As a video production company, you are in the business of capturing moments. Whether it’s the moments that make a business special (in the case of promo video), or the special moments of a couple’s big day (in the case of wedding videography), we are all artists in our own way. But what about the issue of art vs commercialism?
While ‘capturing moments’ is a lofty goal in itself (that can, of course, be quite lucrative), there will probably come a time when you will start to wonder if what you are doing is really what you want to be doing.
We want to be great artists, but we also need to make money and put food on the table, too. This is a problem that has been central to any creative’s psyche since time began.
This article seeks to take a look at the issue of art vs. commercialism in a video/filmmaking career. How do you make great creative works and still earn a good living?
Picking up your camera is just the start
Maybe you picked up your first camera because you actually had dreams of seeing your name up in the big or small screen – if so, then it might feel a bit like selling out to be in the business of selling your video making skills.
You might feel like, by taking up video production, you are no longer capable of producing art. But is that really the case?
It’s well known that lots of today’s big Hollywood directors started out shooting wedding films.
In a previous article on Filmmaking Lifestyle, Helen Clark talks about the amount of time and the mindsets needed to successfully get into filmmaking. She points out that a certain level of artistic talent is needed in order to be a successful filmmaker, but that artistic talent is something that can only be gained by putting in the work.
A lack of experience should not discourage someone from going into filmmaking as it is only through doing that one can truly become a good filmmaker.
She points out that, while it might be your artistic expression that makes a film unique or beautiful, monetizing your experience by accepting paying projects on the side is a good way to continue getting filmmaking experience and perfecting your art.
So, commercialism can be a means to an end – a way to improve your skills while earning money to support your more artistic endeavors.
Or, it could just be a means.
Craft vs. Art
The folks over at the Delack Media Group posed an interesting question on their blog when they ask what is the difference between videography and cinematography.
It seems to boil down to the argument that to produce one you are a craftsman, but to produce the other you are an artist.
They could have a point. What with video cameras being everywhere and the possibility of anyone capturing moments and events on video through their phones and other mobile devices anytime and anywhere means there is a lot of video footage out there.
The question is whether it is really good footage and what that means for the industry. No one would doubt that, with social media especially, we’re inundated with video footage these days.
Just because someone has the ability to shoot video does not mean they’re creating ‘art.’ Or even creating a ‘good video.’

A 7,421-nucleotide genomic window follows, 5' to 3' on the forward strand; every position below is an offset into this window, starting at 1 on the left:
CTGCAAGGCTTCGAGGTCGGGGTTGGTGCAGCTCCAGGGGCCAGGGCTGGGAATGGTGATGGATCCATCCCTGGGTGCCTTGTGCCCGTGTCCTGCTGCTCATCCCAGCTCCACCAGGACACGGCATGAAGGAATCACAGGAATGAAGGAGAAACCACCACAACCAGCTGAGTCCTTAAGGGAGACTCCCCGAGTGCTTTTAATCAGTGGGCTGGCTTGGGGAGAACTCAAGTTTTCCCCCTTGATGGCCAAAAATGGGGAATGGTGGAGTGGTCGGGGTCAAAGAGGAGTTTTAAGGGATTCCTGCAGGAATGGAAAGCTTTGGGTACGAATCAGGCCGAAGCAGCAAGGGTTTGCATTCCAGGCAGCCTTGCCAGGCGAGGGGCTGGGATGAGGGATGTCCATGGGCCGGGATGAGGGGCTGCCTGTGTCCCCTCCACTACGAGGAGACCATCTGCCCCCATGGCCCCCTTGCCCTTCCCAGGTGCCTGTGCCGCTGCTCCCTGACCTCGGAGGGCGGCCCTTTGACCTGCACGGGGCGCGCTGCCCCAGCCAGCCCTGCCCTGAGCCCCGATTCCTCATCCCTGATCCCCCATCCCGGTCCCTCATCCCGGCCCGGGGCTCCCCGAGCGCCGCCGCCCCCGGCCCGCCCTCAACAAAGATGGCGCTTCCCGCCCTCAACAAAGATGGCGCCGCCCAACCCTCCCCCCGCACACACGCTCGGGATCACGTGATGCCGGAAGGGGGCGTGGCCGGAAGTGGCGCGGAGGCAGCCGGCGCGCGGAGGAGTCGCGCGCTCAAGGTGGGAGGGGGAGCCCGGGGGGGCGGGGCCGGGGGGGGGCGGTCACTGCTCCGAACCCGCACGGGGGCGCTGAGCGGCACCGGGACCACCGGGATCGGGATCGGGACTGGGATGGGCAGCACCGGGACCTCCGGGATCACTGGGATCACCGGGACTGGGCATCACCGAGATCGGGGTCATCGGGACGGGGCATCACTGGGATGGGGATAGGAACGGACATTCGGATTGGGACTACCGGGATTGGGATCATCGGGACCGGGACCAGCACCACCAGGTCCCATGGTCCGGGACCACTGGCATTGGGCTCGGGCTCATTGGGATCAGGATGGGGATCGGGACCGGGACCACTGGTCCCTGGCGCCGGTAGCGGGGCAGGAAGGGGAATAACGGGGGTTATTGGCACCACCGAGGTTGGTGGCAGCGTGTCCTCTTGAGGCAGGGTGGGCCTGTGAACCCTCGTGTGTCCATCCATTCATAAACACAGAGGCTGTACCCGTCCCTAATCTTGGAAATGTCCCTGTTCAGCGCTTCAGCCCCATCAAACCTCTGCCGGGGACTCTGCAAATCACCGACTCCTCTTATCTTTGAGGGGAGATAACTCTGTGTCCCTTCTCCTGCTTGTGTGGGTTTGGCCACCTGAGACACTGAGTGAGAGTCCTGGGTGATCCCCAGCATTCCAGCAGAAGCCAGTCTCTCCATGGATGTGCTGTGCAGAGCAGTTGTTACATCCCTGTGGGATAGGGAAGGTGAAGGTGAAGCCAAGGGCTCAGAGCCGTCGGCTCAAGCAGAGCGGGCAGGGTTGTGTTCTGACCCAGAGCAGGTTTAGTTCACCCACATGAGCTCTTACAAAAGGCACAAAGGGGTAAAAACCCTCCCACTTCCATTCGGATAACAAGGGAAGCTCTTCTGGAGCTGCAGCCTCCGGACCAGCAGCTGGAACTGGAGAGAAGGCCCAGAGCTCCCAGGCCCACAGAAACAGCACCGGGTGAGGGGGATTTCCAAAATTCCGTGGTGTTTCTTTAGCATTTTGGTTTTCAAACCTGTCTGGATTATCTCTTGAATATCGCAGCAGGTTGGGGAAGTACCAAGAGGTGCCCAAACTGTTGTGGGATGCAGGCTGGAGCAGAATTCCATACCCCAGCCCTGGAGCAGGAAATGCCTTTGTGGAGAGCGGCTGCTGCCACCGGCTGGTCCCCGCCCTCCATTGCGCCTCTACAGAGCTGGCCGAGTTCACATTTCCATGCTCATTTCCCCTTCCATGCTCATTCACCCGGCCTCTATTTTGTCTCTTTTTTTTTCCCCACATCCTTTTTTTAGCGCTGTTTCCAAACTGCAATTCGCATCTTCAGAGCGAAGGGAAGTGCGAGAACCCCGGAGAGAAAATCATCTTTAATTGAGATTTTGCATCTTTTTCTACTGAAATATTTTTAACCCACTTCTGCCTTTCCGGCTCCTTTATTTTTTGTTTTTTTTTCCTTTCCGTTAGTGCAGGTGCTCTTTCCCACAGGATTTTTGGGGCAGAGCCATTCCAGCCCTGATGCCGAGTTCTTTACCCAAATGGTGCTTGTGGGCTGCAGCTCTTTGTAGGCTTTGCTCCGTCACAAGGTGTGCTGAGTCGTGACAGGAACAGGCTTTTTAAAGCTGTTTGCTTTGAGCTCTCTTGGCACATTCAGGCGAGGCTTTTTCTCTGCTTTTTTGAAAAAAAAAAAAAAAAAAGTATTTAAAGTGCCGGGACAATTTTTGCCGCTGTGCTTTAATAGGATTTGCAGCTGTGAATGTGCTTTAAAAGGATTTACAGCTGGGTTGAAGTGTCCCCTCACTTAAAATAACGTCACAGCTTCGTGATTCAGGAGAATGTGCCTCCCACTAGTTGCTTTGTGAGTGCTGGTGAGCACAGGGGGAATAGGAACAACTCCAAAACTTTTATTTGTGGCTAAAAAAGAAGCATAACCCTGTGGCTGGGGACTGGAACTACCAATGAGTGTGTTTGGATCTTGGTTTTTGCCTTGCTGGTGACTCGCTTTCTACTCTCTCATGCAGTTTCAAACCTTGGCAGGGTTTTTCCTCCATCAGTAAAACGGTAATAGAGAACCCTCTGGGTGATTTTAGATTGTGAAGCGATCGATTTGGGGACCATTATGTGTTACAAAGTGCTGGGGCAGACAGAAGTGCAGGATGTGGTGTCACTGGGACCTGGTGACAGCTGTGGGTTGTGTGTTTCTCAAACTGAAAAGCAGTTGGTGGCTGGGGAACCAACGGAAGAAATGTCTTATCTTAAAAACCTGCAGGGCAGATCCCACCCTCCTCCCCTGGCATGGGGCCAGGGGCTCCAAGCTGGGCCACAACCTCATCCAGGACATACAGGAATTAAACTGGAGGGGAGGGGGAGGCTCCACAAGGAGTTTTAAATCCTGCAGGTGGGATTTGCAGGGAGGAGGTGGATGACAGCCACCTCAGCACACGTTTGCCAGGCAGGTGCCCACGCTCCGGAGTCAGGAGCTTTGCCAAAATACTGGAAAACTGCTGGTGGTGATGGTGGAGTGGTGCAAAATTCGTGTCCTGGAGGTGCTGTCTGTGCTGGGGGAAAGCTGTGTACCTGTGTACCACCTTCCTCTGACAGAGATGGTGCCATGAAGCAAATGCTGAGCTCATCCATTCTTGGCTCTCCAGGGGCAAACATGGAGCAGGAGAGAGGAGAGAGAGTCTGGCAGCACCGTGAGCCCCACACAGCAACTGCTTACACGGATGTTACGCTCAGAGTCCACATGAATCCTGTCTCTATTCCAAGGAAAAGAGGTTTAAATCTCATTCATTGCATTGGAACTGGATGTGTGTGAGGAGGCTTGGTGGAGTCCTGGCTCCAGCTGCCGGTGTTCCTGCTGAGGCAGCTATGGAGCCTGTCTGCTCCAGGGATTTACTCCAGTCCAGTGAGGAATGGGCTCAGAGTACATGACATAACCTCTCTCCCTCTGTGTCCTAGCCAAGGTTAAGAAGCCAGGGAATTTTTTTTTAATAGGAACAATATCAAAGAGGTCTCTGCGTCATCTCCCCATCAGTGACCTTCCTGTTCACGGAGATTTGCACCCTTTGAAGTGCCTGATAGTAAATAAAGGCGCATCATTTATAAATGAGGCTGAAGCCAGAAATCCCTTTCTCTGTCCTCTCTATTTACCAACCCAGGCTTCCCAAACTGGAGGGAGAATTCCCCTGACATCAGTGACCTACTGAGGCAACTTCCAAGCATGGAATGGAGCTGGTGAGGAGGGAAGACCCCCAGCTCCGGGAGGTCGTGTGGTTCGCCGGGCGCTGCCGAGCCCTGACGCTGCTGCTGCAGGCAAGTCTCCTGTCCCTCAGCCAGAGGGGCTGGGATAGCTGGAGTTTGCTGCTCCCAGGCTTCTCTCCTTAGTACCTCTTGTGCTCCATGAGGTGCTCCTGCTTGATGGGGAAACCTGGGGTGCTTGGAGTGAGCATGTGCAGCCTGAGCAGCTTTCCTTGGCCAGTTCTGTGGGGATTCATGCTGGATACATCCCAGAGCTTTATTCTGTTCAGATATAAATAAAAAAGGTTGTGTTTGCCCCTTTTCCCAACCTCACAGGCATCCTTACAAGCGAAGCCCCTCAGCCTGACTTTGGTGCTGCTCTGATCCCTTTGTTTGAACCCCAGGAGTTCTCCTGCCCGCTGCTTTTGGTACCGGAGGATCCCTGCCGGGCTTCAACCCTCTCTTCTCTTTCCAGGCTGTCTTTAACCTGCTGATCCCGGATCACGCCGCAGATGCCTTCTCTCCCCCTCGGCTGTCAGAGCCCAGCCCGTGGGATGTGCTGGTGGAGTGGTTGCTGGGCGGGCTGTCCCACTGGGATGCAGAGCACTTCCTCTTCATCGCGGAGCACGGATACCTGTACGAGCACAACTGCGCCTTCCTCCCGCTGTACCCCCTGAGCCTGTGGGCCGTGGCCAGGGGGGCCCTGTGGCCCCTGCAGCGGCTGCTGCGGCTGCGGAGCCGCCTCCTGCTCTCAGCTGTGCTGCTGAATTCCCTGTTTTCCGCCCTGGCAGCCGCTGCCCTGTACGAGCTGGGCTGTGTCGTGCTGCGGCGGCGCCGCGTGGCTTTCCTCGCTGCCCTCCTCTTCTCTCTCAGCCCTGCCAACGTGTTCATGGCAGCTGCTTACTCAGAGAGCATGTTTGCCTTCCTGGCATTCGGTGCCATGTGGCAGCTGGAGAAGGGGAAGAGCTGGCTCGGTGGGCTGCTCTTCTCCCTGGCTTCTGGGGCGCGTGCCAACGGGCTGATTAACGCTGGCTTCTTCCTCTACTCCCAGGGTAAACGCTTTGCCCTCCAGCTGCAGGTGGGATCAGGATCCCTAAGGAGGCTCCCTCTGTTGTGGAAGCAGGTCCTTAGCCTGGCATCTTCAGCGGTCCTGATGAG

Just having the tools are not what makes something good. And just what is it that makes video footage good seems to be the crux of the argument that videography and cinematography are different.
After all, you cannot really argue that, when viewing a home video vs. a movie, there are not noticeable differences in the features such as image quality, shooting techniques, and even the story-telling techniques used.
Delack Media Group also define videography as the “capturing of a moment in time from beginning to end” and note that it is not creative and does not really use storytelling techniques.
In other words, there is not much artistry.
Equipment use is also noted as being different for videography, with cameras that tend to capture footage at a lower resolution and that are less effective in lowlight situations. There is also minimal editing done and not much use for camera angles. Although, I’d disagree with them on most of those points.
Cinematography, on the other hand, is defined as “an art blending shooting creativity with storytelling.”
The aim during shooting is to capture a moment( or moments) through different camera angles that make for more interesting or creative footage. They are also more selective on what moments they capture and are not necessarily shooting footage through the entire event.
They focus on interesting shots and special moments that can be put together to tell a story.
The equipment used is also different, more “professional”, resembling what’s used when shooting movies or TV shows – professional cameras like REDs, large scale camera stabilization tools, pro lighting, etc.
While that may sound kind of “snobbish”, there is actually a point to be made here that art and commercialism in the video production business are not separate concepts, but actually two qualities that complement each other.
It’s true that it’s not as easy as just saying that work done by video production companies is merely ‘commercial,’ whereas work done as cinematography for narrative films automatically has the virtue of being ‘art.’
After all, if anyone can shoot video, why bother paying a professional to make a video for you? Maybe because a professional is an ‘artist’ who will ensure that he’s creating something fantastic and not just ‘shooting anything and everything.’ That’s something worth paying for.
So you cannot justify commercialism – asking to be paid for your video production work – without creating art.